It certainly had not ended on February 8, 1915, when the silent movie The Birth of a Nation was released. The movie is still controversial today, 100 years later.
It is rarely publicly screened in its entirety. Why?
It was a groundbreaking movie in many ways.
In an era where movies normally didn't run more than 20 minutes, this was the first movie "blockbuster" - at 3 hours and 10 minutes.
I am not a film expert, but it pioneered many film techniques still used today, including techniques used for battle scenes.
It was the first movie ever screened at our President's residence, the White House.
It was the highest grossing movie ever until Gone with the Wind (another Civil War movie, and a movie celebrating its 75th anniversary this year - it was released in January, 1940).
Theaters charged admission of up to $2 - or, $47, in 2015 dollars.
It has been referred to, in some way, in many movies, including Forrest Gump.
So you would think we should all go out and see this movie. And perhaps we all should, but not just for those reasons.
When seeking to understand history, we must explore the influence of books and other media in shaping our perceptions. Think of the book Uncle Tom's Cabin, by Harriet Beecher Stowe. This book, published in 1852, horrified many with its depiction of American slavery. It changed the world for the better. It is still in print today.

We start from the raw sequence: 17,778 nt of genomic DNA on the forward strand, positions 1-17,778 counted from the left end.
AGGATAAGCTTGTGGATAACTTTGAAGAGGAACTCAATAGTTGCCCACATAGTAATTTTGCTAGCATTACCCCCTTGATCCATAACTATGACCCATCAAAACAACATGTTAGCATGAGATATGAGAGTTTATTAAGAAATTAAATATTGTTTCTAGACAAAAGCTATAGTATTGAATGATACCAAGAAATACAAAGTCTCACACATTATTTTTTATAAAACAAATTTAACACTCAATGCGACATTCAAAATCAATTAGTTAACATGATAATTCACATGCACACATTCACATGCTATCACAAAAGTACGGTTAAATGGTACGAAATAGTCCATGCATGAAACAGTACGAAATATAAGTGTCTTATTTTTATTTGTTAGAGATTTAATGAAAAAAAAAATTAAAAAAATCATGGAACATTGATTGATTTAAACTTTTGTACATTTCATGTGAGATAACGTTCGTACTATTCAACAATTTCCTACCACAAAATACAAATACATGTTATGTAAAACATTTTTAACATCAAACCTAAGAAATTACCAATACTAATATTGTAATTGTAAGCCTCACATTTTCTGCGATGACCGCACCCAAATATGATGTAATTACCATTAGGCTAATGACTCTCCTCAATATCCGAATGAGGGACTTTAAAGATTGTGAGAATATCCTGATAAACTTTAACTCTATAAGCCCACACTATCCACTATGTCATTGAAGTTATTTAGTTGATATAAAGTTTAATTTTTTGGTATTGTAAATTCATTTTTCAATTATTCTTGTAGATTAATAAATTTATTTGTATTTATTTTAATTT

The Birth of a Nation did just the opposite. It was one of the most racist movies of all time. I have only seen clips, but they were enough to turn my 2015-era stomach. Black legislators in South Carolina eating fried chicken and taking their shoes off as they laugh and pass legislation demeaning to white people. (Footnote, major black characters were portrayed by whites in blackface.) White women endangered by former slaves, and saved by the Ku Klux Klan. No surprise; it was used as a recruitment tool for racist organizations.
Many people suffered and died, indirectly, because of this movie.
It is rarely screened, but it can be seen, in its entirety, on You Tube. It is in the public domain.
So what should happen to a movie like this? Should it be censored, hidden away and never seen again? What do you think?
I do not think so. Evil must be understood, and faced head on. As troubling a movie as this is, I believe it does need to be seen, and considered in the context of 1915.
In my high school history class, we screened portions of the Nazi classic propaganda film Triumph of the Will. Why not this movie?
Here, in 2015, we should not be too proud. We can see the progress we have made since 1915, but we still have a long way to go.
We must finally end our Civil War.
Footnote: I encourage thoughtful comments, even if they disagree with me. But, if I end up getting any hateful or off topic comments as a result of this post - well, they would have just proved my point. Those WILL be deleted.)